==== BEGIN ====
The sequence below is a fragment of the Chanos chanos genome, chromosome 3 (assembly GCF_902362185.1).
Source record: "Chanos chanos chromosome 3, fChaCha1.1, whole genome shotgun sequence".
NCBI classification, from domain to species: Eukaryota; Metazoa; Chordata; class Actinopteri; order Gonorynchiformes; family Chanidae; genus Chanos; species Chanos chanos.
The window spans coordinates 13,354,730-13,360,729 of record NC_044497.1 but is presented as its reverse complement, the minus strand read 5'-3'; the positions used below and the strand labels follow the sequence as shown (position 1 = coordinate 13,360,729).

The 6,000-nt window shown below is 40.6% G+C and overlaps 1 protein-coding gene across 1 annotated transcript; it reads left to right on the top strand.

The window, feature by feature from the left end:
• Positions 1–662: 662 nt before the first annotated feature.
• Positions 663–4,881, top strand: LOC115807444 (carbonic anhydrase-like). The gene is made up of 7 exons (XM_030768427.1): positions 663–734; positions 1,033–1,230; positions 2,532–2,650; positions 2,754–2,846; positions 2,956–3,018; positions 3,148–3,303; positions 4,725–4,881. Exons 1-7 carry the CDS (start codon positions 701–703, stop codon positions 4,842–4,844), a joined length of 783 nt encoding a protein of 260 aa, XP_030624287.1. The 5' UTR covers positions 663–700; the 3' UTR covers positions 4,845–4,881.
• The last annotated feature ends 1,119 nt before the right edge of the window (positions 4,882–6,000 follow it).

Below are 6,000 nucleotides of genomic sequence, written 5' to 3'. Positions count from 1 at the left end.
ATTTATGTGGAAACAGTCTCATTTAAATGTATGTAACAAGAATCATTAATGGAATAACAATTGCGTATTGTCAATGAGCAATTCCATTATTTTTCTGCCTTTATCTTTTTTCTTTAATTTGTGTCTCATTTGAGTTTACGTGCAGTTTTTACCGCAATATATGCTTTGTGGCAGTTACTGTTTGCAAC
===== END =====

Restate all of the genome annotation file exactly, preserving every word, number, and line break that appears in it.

The sequence below is a fragment of the Chanos chanos genome, chromosome 3 (assembly GCF_902362185.1).
Source record: "Chanos chanos chromosome 3, fChaCha1.1, whole genome shotgun sequence".
NCBI classification, from domain to species: Eukaryota; Metazoa; Chordata; class Actinopteri; order Gonorynchiformes; family Chanidae; genus Chanos; species Chanos chanos.
The window spans coordinates 13,354,730-13,360,729 of record NC_044497.1 but is presented as its reverse complement, the minus strand read 5'-3'; the positions used below and the strand labels follow the sequence as shown (position 1 = coordinate 13,360,729).

The 6,000-nt window shown below is 40.6% G+C and overlaps 1 protein-coding gene across 1 annotated transcript; it reads left to right on the top strand.

The window, feature by feature from the left end:
• Positions 1–662: 662 nt before the first annotated feature.
• Positions 663–4,881, top strand: LOC115807444 (carbonic anhydrase-like). The gene is made up of 7 exons (XM_030768427.1): positions 663–734; positions 1,033–1,230; positions 2,532–2,650; positions 2,754–2,846; positions 2,956–3,018; positions 3,148–3,303; positions 4,725–4,881. Exons 1-7 carry the CDS (start codon positions 701–703, stop codon positions 4,842–4,844), a joined length of 783 nt encoding a protein of 260 aa, XP_030624287.1. The 5' UTR covers positions 663–700; the 3' UTR covers positions 4,845–4,881.
• The last annotated feature ends 1,119 nt before the right edge of the window (positions 4,882–6,000 follow it).

Below are 6,000 nucleotides of genomic sequence, written 5' to 3'. Positions count from 1 at the left end.
ATTTATGTGGAAACAGTCTCATTTAAATGTATGTAACAAGAATCATTAATGGAATAACAATTGCGTATTGTCAATGAGCAATTCCATTATTTTTCTGCCTTTATCTTTTTTCTTTAATTTGTGTCTCATTTGAGTTTACGTGCAGTTTTTACCGCAATATATGCTTTGTGGCAGTTACTGTTTGCAAC